Cocktail Shakers: Chic Again

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CBS/AP
An old symbol of chic has been rediscovered. The Saturday Early Show's Collectibles Expert Tony Hyman says cocktail shakers are back in style as collectibles.
Right after the Civil War, an unknown bartender pushed two tumblers together, and the cocktail shaker was born. But there weren't a lot of cocktails that needed shaking. Who'd want to add cherry juice to a single-malt scotch?

Find out about other collectibles described by The Saturday Early Show's Tony Hyman in the Collectibles Archive or visit Tony Hyman's Web site.

If you think you have a collectible worth a lot of cash, send an email to sat@cbsnews.com with "What's It Worth?" in the subject line. Or write to "What's It Worth?" The Saturday Early Show, 514 West 57th St., 6th floor, New York, N.Y. 10019.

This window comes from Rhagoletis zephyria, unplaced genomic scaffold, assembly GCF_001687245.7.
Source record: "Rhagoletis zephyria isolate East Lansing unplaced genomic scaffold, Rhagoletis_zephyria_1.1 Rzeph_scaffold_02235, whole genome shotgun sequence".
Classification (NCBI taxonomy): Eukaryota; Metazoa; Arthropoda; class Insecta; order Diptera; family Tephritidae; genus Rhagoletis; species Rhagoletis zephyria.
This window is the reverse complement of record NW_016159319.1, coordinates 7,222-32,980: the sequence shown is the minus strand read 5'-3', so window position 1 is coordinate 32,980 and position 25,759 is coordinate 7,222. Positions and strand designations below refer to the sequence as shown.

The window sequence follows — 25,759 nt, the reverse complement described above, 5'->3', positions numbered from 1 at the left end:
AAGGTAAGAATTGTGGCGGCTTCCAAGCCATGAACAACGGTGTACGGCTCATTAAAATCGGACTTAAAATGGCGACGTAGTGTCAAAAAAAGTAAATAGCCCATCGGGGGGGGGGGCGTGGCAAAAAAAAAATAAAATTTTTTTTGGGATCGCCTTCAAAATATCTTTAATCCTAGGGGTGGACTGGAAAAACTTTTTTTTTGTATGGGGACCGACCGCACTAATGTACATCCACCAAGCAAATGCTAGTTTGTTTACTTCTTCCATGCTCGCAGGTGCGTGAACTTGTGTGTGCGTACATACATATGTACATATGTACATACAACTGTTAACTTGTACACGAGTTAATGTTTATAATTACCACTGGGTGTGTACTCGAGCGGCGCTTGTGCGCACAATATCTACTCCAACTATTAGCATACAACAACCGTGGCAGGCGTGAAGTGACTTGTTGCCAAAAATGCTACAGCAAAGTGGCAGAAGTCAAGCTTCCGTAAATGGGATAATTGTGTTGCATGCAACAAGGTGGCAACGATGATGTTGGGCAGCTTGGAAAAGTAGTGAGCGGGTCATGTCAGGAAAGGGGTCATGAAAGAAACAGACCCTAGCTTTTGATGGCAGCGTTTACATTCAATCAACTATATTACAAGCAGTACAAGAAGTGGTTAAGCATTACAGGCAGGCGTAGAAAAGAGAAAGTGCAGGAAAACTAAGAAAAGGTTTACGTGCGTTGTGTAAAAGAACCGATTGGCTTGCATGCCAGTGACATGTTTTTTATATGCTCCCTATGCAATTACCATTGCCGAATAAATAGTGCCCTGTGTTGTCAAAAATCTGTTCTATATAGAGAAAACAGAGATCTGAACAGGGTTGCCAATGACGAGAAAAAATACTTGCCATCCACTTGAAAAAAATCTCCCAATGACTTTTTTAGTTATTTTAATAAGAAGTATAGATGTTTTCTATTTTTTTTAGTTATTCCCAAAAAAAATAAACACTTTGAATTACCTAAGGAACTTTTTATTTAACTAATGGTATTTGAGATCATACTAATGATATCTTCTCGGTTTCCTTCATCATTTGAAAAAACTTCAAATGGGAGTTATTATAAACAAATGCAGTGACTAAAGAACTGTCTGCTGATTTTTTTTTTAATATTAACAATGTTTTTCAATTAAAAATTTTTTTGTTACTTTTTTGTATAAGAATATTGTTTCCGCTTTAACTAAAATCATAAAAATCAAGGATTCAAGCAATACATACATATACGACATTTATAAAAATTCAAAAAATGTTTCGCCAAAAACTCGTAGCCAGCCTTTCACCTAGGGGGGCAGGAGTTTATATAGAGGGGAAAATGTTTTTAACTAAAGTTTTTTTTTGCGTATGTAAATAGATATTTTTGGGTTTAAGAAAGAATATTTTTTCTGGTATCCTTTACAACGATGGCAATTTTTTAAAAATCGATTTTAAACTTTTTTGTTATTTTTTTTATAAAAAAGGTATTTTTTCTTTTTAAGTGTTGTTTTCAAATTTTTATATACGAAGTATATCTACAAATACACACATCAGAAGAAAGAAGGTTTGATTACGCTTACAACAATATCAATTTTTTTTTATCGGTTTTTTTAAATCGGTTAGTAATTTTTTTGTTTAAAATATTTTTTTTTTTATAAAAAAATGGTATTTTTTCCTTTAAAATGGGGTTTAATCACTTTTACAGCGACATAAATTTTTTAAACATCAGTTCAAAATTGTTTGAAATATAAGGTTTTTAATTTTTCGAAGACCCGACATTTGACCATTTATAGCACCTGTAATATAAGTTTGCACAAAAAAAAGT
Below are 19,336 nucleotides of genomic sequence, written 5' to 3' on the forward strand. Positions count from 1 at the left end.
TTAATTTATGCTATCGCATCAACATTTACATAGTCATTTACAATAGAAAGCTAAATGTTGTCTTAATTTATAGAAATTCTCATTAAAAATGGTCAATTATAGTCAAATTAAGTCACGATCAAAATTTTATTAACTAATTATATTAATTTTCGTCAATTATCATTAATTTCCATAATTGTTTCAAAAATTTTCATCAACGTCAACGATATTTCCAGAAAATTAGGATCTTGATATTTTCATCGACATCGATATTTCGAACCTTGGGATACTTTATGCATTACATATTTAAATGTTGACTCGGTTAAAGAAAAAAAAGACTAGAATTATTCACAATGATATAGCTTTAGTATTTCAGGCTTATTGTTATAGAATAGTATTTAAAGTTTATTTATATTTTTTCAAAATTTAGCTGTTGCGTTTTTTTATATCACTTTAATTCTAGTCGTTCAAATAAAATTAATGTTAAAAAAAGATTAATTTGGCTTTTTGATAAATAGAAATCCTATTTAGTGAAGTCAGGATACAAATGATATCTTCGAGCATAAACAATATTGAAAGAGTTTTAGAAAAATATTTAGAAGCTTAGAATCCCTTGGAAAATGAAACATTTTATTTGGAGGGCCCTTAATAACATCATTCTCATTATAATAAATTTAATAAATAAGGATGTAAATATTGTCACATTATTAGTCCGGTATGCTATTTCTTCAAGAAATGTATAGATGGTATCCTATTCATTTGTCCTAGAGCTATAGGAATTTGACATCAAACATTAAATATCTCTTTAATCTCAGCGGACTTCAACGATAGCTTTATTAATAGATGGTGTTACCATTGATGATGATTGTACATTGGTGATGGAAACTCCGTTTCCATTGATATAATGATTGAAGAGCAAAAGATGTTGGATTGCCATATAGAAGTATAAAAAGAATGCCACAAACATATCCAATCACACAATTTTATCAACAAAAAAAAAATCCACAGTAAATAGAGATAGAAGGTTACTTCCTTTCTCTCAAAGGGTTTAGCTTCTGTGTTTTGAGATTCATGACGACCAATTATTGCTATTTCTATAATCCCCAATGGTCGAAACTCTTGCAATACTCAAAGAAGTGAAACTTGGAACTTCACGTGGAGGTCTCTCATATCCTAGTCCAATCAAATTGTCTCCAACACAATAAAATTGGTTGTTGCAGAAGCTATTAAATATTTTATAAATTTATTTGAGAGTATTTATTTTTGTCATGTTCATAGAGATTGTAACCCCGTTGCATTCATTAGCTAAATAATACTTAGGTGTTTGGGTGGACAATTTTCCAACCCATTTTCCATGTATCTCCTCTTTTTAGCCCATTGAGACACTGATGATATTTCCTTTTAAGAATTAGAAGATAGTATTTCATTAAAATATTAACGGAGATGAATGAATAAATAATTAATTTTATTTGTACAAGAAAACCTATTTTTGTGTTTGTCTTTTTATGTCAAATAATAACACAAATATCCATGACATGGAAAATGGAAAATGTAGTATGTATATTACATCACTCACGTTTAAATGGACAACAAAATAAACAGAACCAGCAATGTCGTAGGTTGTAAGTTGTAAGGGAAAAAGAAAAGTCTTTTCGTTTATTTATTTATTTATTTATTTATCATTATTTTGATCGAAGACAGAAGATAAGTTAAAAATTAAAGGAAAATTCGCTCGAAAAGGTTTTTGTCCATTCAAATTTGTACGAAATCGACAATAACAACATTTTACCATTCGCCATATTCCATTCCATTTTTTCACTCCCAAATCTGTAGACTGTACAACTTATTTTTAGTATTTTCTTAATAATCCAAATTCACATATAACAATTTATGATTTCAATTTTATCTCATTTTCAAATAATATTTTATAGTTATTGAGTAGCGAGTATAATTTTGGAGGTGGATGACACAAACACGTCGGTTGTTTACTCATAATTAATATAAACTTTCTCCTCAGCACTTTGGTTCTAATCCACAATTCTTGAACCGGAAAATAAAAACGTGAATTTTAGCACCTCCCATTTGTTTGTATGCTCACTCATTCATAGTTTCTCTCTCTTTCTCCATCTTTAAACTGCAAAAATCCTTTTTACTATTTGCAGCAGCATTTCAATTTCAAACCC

The prohibition moonshine of the 1920s was so harsh that shaking it with orange, apple and other fruit sugars made it taste a lot better and watered it down.

Movies like The Thin Man made cocktails chic and soon every middle- and upper-class home in America owned at least one cocktail shaker.

The thousands of different shakers that hit the market were made of glass, aluminum, pewter, silver plate, and chrome.

Today collectors pay from $50 to $5,000 for mint-condition shakers in the shape of things like golf bags, penguins, lighthouses, even a woman's leg.

Other top-money shakers are those by famous designers like Norman Bel Geddes or Russel Wright. One Wright-designed set made of pewter from the mid-'60s is worth $6,000.

So if you are looking to mix tasty drinks or find a hidden treasure, shakers can be good moneymakers.



For more information concerning collectible cocktail shakers, Hyman recommends Stephen Visakay, author of Vintage Bar Ware Identification & Value Guide. Visakay can be reached by email at svisakay@aol.com.